The University of Abuja, in 2012, had four of its courses discredited.
Students of the University of Abuja, who had their courses dis-accredited, will be distributed to other institutions not necessarily of their choice, the Minister of Education, Ruqayyatu Rufai, has said.
Ms. Rufai said this on Thursday in Abuja at a public hearing on the incessant student protest at the University.
Following the problem of non-accreditation of some faculties at the university, the government decided to distribute the students to other universities to complete their studies.
The affected faculties are Agriculture, Engineering, Veterinary and Medicine.
The hearing was organised by the House of Representatives Committee on Education.
The minister said that before the students would be distributed to other universities, the Federal Ministry of Education must ensure that there are vacancies in those institutions.
She said that University of Abuja, which was supposed to be a pride to Nigerians, had become a thing of shame.
“Abuja is supposed to be a pride to all of us but unfortunately, it is a shame to all of us,” she said.
She stressed that the recommendations of the visitation panel constituted by government to look into the matter had taken care of the problems of the university.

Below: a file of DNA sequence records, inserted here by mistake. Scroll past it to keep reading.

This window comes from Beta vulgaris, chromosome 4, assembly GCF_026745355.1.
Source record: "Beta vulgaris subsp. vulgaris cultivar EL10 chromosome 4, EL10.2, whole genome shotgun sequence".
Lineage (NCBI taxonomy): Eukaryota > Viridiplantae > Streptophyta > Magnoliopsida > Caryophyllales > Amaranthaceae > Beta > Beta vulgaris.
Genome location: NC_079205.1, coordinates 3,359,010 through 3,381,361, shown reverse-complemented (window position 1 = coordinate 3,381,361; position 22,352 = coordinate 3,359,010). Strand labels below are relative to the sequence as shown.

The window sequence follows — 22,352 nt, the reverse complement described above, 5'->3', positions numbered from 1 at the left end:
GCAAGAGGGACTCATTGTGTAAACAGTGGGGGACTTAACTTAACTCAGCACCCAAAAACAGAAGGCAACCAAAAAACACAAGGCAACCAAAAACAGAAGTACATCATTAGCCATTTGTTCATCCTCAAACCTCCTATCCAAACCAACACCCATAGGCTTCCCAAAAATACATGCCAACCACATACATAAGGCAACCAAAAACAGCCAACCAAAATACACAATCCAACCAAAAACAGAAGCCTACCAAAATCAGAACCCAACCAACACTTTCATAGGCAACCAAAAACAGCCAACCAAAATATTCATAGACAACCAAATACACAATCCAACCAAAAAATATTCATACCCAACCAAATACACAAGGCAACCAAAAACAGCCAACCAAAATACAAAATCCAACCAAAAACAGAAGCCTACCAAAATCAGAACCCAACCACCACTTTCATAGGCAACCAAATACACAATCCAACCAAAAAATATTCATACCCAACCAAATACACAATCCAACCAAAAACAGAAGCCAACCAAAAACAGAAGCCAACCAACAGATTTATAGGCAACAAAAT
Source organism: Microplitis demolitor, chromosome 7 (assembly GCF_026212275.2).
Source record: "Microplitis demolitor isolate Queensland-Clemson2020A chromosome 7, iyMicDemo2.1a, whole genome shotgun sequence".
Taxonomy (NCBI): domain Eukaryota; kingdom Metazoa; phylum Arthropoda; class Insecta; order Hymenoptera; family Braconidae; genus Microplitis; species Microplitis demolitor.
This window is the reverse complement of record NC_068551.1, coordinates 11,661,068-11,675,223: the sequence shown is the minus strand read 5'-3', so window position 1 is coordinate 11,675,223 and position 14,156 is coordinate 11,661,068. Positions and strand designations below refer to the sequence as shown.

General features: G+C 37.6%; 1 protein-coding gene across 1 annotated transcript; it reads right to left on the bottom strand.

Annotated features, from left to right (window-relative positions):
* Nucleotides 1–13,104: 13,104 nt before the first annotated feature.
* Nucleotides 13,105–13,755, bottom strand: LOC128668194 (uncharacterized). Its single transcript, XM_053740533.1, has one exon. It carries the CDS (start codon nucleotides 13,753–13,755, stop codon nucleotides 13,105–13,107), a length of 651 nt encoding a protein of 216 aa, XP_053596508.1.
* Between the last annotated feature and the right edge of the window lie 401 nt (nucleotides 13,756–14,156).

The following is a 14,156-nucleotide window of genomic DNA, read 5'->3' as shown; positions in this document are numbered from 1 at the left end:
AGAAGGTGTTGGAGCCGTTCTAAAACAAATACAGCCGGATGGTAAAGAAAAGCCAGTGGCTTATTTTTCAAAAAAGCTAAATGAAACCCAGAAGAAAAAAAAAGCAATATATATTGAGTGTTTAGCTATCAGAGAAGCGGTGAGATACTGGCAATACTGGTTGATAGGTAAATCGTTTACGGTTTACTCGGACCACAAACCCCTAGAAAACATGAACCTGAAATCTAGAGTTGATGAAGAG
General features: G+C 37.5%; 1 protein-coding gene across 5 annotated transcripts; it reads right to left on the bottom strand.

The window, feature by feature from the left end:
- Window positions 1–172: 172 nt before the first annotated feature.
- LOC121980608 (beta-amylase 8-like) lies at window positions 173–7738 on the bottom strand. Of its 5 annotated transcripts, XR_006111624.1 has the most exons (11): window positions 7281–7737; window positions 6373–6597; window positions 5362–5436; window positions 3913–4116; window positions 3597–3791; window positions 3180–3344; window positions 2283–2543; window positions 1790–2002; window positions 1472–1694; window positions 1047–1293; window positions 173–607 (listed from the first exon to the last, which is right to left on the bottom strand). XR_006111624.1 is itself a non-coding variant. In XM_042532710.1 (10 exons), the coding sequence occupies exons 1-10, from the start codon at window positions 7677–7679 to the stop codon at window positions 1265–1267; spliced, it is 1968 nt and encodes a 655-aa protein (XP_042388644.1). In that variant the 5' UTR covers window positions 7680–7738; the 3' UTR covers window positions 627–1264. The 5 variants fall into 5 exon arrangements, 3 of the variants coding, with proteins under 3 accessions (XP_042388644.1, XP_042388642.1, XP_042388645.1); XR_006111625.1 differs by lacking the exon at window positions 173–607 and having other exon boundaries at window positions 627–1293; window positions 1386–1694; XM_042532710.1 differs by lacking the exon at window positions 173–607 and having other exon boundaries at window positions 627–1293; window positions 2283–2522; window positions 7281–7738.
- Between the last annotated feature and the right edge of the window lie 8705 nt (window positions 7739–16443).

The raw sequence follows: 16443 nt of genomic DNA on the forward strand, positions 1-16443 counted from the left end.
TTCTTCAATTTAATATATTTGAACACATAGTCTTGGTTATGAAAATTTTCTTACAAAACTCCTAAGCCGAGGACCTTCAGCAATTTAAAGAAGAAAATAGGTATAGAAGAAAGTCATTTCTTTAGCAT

“Abuja has so many problems; everything being discussed have been taken care of by the visitation panel,” she said.
She blamed the governing council of the University for the lingering accreditation problem.
Ms. Rufai said that though the problem started seven years ago before her and the present vice chancellor assumed office, they would take the blame.
In his contribution, Julius Okojie, the Executive Secretary, National Universities Commission, NUC, said that the commission is handicapped in areas of sanctioning erring vice chancellors.
Mr. Okojie, who was represented by Akinbode Agbaoye, Deputy Executive Secretary, NUC, said a bill to sanction institutions that flouted the commission’s guidelines was before the National Assembly.
He said that the commission would conduct a student’s audit to avoid them being rejected by the various universities they would be distributed to.
According to him, the commission is working closely with JAMB to ensure that the students were not sent to universities without accredited courses.
The Vice Chancellor of University of Abuja, James Adelabu, said that when he took over in 2009, he stopped further admission of students into the faculties.
He said that prior to his assumption of office; the four faculties had no buildings.
Mr. Adelabu said that engineering students would resume at the Federal University of Technology, Minna, on April 1, while the medical and agriculture faculties would conclude their accreditation before they would commence their programme.